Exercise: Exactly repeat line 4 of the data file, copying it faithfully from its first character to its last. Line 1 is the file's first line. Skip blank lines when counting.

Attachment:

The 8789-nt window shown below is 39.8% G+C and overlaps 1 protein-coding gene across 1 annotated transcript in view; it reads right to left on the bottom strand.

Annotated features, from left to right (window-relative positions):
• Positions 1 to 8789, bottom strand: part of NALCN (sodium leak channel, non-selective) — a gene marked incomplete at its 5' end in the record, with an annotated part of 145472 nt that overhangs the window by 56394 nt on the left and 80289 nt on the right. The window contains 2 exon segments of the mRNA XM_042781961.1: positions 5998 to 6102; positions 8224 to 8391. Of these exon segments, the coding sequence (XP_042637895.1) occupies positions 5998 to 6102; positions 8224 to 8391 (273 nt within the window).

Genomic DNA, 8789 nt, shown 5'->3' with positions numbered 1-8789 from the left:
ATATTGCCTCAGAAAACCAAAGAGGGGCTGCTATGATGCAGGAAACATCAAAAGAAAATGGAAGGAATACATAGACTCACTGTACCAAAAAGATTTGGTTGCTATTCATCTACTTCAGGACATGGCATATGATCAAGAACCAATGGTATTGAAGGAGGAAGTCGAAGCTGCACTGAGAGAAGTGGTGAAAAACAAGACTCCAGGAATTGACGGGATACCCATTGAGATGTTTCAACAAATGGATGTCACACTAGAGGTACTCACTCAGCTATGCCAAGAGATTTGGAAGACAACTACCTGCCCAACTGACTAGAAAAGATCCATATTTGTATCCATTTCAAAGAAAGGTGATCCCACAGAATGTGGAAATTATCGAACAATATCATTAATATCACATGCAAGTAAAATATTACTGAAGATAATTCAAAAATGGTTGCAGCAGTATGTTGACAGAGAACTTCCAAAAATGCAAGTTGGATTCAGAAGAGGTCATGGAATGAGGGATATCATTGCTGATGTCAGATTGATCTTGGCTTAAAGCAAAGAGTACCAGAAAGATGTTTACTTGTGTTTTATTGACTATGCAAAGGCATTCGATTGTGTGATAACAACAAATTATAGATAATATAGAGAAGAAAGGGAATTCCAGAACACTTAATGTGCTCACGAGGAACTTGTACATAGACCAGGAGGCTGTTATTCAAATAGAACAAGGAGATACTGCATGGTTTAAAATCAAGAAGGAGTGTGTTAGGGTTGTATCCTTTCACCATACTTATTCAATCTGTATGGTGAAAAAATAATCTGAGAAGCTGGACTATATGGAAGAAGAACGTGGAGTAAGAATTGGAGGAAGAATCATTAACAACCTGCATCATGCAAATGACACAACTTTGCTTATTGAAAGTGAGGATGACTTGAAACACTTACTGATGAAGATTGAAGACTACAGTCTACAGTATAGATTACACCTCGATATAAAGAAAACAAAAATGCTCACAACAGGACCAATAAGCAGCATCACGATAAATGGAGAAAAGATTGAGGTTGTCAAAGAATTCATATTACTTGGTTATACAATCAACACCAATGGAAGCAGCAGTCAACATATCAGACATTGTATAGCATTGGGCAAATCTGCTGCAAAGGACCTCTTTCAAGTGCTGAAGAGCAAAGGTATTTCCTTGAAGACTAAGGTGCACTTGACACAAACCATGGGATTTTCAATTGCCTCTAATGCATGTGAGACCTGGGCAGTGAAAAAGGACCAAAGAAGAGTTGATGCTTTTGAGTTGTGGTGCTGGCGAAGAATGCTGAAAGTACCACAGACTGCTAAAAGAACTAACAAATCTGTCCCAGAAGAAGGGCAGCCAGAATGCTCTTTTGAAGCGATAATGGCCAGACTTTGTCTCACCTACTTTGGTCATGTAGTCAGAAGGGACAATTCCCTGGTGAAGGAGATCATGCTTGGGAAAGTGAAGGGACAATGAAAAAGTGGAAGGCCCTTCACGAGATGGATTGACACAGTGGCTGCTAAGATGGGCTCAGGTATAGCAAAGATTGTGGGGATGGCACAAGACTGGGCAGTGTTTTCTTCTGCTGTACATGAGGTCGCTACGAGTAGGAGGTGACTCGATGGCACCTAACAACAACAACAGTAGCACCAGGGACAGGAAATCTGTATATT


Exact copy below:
Genomic DNA, 8789 nt, shown 5'->3' with positions numbered 1-8789 from the left: